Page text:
The Mission-Critical Resource Center

How Licensees Can Protect Themselves When Unlicensed Users Enter the 6 GHz Band

In Summary: 

  • Last year, the Federal Communications Commission issued an order that enables unlicensed devices to share 1,200 megahertz (MHz) of spectrum in the 6 gigahertz (GHz) band. This whitepaper explores the potential impacts on public safety agencies and strategies for mitigating them.
  • “Interference is going to happen,” says Mark Gibson, director of business development and regulatory policy for Comsearch. “The question is, what is going to be done about it?”
  • The path an agency uses can take two very different tasks, and each has its unique advantages and disadvantages. The path an agency chooses will depend heavily on its financial and IT resources, whether it can be coalesce regional support, and the level of commitment it can and is willing to lend to the project.

Background

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Topics: Land Mobile Radio, Wireless & Broadband, White Papers

Posted on May 19, 2021

MCP Provides Expertise to Lubbock, TX Emergency Communications District

In Summary:

  • The Lubbock Emergency Communication District (ECD) needed a way to interconnect the eight emergency communications centers (ECCs) it supports, enhance its 911 call-handling capabilities, and position itself well for the transition to Next Generation 911 (NG911) service.
  • Mission Critical Partners was hired by the district to support its efforts to replace its call-routing and call-handling systems, implement a fiber-optic network, and build a new administrative center, which houses its data and training centers, and which also can serve as a backup ECC.
  • Today the district has a new emergency services Internet Protocol network (ESInet), new hosted 911 call-routing and call-handling capabilities and more.

Background:

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MCP Helps NCT911 Improve Its Crisis Communications

In Summary:

  • A 911 service interruption occurred in September 2018 that required the North Central Texas Council of Governments’ 911 Program (NCT911) to communicate with internal and external stakeholders during the crisis—a task made more difficult because a crisis communications plan didn’t exist at the time.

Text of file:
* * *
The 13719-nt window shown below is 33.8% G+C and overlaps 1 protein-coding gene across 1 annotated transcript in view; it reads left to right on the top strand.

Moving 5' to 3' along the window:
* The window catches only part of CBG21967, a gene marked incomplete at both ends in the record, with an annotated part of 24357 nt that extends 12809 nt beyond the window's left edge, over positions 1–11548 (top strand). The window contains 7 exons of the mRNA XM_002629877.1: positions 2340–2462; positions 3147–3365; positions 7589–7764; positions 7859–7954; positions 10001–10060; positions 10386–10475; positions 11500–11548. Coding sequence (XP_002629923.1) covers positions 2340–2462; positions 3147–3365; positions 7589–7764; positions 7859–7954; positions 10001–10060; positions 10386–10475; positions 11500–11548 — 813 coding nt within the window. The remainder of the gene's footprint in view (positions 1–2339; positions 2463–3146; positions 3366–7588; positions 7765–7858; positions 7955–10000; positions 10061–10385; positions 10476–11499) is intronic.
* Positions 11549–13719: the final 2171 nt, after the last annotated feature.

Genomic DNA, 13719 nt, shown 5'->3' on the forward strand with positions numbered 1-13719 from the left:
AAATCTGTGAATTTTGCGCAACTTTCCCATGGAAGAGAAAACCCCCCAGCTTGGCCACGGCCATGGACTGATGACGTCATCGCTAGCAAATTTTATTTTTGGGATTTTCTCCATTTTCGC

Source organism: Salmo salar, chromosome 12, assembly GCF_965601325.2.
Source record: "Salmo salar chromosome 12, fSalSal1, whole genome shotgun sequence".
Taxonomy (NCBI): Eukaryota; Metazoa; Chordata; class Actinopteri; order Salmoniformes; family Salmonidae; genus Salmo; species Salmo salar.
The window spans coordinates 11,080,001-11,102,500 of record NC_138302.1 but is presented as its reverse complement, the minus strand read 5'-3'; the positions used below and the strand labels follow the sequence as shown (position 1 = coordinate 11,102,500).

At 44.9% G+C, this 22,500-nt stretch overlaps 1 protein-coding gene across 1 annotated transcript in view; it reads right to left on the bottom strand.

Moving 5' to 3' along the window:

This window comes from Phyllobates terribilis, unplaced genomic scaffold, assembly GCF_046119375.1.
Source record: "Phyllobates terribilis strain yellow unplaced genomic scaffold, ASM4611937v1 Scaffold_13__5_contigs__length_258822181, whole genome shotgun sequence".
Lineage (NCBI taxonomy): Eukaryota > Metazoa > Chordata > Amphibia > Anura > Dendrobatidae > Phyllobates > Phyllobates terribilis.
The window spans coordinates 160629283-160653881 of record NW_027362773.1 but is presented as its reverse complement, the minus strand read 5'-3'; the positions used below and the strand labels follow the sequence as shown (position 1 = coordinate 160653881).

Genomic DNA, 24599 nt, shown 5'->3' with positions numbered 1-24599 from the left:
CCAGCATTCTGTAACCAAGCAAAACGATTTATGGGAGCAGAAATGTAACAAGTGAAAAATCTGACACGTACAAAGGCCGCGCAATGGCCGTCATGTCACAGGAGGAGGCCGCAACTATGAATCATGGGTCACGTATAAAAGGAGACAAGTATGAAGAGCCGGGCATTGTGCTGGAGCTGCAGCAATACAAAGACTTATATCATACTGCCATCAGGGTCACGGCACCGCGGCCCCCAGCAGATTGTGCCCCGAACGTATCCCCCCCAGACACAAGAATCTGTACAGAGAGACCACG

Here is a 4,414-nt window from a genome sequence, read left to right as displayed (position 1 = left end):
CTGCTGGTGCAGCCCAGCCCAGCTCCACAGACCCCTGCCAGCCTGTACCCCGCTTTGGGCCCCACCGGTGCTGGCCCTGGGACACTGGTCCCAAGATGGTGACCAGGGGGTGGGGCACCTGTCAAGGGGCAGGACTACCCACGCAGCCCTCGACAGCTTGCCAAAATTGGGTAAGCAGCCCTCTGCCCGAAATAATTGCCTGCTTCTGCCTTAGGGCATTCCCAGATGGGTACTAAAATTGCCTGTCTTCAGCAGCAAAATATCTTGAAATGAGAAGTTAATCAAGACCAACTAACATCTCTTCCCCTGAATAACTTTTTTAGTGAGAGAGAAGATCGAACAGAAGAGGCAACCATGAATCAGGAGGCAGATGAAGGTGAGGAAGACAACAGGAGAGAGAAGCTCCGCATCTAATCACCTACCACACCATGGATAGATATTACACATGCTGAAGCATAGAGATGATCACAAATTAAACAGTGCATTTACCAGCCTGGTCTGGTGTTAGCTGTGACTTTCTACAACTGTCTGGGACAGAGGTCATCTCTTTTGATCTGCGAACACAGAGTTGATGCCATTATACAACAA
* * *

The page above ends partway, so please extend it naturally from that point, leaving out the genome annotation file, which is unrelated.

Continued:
• MCP subject-matter experts thoroughly assessed the steps taken by NCT911 to communicate information about the outage to the affected internal and stakeholders, and assess their effectiveness in reaching those groups.
  • A crisis communications plan subsequently was completed by NCT911 that contains several actions based on the recommendations provided by MCP.

Background:

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MCP's Support Helps Story County, Iowa Replace Obsolete Radio System

In Summary:

  • The public safety radio system used by county, city and university agencies was near end of life and was experiencing significant performance and maintenance issues.
  • The county partnered with Mission Critical Partners to support its efforts to procure a new radio system.
  • Some users have operated on a temporary bridge system since February 2020; the migration of all users to the full system is expected to be complete by mid-2021.

Background

Story County, Iowa, is located in the center of the state and has a population of about 98,000. Its largest city is Ames, which is home to Iowa State University (ISU), the state capital and is is located about 30 miles north of Des Moines.

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Whitepaper: ESInet Deployment: Unlocking the Power of the ESInet

In Summary: 

  • This whitepaper examines the advantages and the disadvantages of three approaches to provisioning an emergency services Internet protocol network—which not only provides the foundation of a Next Generation 911 system, but also performs other important functions.
  • Three ways exist to implement an ESInet: contract with a commercial entity or self-provision. A third model is a hybrid ESInet model.
  • The path an agency uses can take two very different tasks, and each has its unique advantages and disadvantages. The path an agency chooses will depend heavily on its financial and IT resources, whether it can be coalesce regional support, and the level of commitment it can and is willing to lend to the project.

Background 

Next Generation 911 (NG911) systems represent a quantum leap forward for the public-safety community and the citizens that it serves. Internet Protocol (IP)-based and broadband-enabled, such systems are capable of considerably more than legacy 911 systems—which is why many emergency communications centers (ECCs) from coast to coast are clamoring to implement them.

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